The shadowy group responsible for crafting many of the Republican Party’s most extreme, far-right laws is holding panels on redistricting at its annual conference next week, a sign that the group may be taking part in the GOP’s efforts to gerrymander in 2021, according to open government experts.
The American Legislative Exchange Council (ALEC) is hosting two workshops during its annual meeting in Austin, Texas, teaching Republican legislators how they should navigate the redistricting process. Lawmakers in a number of GOP-controlled states gerrymandered congressional and legislative district lines at historic proportions the last time the maps were redrawn in 2011 in an attempt to insulate their control over state legislatures.
The two closed-door courses called “How to survive redistricting” and “What is redistricting and why must you do it?” will teach Republican legislators “the nuts and bolts” of redistricting, including the “legal aspects, the census process, demographic landscape and mapping process,” according to ALEC’s website. Lawmakers will also learn from “veterans of redistricting” about methodologies, resources, and strategies “to lead a successful redistricting cycle in your state.”
Republicans have indicated that they fully intend to continue gerrymandering the next time the district lines are drawn in 2021, after the next decennial census. ALEC, meanwhile, is responsible for some of the most extreme right-wing laws in the country, including voter ID laws intended to stop African American and Latinx voters from casting a ballot.
Each state redraws legislative and congressional maps every 10 years using updated data gathered from the U.S. Census, the decennial count of every person living in the country. While some states have enacted independent commissions to draw district lines fairly based on population, the process is left up to lawmakers themselves in most states.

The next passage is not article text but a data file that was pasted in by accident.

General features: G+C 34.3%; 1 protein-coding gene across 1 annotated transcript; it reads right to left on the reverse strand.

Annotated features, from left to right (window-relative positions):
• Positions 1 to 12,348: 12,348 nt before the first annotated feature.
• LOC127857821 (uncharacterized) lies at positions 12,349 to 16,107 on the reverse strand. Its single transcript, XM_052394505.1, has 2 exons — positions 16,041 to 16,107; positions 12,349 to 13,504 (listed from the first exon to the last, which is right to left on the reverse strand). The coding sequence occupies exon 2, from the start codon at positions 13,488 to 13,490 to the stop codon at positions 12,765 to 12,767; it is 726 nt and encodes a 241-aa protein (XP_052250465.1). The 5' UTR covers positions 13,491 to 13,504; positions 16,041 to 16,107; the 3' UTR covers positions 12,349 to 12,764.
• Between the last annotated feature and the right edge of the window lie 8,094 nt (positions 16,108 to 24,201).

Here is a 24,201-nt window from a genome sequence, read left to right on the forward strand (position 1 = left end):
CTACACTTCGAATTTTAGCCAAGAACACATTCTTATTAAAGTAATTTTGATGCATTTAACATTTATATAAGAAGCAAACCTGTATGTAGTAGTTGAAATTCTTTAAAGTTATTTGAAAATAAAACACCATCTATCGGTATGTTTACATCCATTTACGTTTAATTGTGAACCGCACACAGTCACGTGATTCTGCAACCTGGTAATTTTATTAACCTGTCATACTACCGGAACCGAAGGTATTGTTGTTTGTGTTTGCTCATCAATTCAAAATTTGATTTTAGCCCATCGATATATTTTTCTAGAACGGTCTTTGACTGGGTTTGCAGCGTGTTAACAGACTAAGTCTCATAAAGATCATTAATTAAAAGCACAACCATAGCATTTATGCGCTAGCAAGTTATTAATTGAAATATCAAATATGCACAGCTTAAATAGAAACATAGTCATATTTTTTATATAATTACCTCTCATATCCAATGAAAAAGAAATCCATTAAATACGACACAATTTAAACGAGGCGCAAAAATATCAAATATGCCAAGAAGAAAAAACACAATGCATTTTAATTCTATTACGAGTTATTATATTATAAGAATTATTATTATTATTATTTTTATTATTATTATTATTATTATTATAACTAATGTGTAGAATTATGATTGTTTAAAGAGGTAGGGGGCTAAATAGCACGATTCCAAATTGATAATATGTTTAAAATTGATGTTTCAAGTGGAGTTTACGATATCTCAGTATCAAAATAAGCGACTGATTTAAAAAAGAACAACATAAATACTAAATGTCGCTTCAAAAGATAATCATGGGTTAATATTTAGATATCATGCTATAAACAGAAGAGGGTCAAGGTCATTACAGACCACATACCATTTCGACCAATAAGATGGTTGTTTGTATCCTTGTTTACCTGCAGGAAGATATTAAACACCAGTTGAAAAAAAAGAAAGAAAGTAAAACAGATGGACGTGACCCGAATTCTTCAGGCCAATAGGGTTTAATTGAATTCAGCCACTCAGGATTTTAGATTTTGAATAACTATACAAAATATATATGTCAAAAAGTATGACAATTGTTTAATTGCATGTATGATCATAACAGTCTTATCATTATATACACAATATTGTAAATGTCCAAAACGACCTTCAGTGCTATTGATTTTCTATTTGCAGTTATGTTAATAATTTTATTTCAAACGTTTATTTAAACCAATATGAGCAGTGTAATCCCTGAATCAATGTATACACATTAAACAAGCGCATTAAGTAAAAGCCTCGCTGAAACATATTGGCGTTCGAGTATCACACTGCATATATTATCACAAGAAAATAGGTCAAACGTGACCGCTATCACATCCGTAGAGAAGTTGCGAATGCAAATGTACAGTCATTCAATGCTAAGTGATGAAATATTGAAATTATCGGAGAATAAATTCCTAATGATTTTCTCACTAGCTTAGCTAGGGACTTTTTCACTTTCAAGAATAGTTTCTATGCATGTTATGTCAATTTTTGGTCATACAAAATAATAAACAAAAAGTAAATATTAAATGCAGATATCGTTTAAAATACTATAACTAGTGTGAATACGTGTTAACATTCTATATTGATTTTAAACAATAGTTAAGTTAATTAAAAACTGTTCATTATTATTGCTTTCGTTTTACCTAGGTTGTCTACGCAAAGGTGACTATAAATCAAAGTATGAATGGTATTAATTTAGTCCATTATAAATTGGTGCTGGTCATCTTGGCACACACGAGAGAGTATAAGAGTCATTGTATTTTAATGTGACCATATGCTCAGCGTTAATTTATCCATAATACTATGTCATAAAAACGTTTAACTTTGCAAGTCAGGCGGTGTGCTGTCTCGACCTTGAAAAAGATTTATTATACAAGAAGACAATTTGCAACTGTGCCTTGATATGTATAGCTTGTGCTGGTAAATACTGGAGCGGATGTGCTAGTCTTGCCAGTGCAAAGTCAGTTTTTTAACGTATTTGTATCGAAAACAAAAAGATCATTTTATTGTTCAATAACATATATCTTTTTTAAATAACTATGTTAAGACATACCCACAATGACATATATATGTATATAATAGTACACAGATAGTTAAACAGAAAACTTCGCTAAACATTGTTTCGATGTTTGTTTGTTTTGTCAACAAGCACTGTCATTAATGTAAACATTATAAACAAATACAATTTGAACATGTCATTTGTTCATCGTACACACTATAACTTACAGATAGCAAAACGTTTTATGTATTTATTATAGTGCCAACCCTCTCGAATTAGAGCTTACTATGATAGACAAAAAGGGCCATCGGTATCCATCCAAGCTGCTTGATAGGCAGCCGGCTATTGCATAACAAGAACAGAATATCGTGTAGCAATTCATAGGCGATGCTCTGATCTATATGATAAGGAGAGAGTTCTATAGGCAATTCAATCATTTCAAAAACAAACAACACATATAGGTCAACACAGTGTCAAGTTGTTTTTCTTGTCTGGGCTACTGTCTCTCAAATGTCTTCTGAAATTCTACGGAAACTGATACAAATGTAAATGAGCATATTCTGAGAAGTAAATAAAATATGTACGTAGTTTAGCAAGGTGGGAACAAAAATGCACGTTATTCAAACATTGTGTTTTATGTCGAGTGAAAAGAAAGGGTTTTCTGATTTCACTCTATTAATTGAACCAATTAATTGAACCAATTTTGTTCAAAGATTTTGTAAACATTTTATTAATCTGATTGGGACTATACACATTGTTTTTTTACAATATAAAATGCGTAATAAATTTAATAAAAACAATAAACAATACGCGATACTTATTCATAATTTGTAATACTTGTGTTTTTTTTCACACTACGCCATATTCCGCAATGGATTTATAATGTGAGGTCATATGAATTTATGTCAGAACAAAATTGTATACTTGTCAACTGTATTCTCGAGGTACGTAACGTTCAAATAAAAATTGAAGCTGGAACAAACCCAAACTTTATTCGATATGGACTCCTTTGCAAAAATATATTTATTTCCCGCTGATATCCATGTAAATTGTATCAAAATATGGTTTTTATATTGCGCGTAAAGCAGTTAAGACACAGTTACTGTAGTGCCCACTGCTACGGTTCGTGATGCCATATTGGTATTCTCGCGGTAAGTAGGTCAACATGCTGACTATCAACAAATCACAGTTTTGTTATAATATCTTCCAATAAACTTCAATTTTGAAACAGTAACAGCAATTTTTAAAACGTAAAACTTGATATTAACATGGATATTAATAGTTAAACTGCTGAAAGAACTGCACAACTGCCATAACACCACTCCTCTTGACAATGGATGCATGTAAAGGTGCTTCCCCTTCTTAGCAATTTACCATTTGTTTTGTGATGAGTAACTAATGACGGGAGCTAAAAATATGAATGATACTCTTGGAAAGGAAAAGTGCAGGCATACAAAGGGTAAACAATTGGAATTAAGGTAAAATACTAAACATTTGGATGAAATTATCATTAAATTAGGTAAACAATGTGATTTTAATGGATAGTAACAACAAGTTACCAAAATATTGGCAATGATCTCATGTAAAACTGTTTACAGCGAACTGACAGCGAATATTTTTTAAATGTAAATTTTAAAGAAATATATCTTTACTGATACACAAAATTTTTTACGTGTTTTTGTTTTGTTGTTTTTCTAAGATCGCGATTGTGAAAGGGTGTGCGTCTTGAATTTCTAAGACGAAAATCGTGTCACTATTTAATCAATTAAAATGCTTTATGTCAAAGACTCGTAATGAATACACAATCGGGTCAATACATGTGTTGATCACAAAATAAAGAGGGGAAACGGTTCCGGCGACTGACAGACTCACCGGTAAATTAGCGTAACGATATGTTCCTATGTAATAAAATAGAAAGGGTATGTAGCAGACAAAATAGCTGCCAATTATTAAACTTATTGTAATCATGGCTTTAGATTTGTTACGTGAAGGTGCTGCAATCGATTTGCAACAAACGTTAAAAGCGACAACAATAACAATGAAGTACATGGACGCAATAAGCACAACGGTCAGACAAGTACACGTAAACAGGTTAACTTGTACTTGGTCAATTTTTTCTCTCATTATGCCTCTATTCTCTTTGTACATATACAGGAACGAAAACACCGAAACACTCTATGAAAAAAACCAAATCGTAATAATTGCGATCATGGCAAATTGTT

Republican-controlled states such as Texas, Wisconsin, Georgia, North Carolina, and Ohio had previously utilized state-of-the-art data and map-making tools to draw lines as partisan and racially divided as possible. Often they relied on professional mapmakers to draw maps in their party’s favor, including now-deceased Republican gerrymandering mastermind Thomas Hofeller, said Kathay Feng, the national redistricting director for the government watchdog group Common Cause.
Many of those maps were subjected to a flurry of racial and partisan gerrymandering lawsuits that made their way through the federal and state courts. However, in June, the U.S. Supreme Court ruled that extreme partisan gerrymandering cases were not a matter for the federal courts to decide — severely handicapping the ability of voting rights groups to challenge such cases. Last year, ALEC created a model resolution that reaffirmed “the right of state legislatures to determine electoral districts” instead of the courts.
“What’s scary is not that ALEC is holding these panels for redistricting but they are likely gearing up for the next round of gerrymandering unbound by any fear that the Supreme Court would rein in partisan gerrymandering,” Feng told ThinkProgress.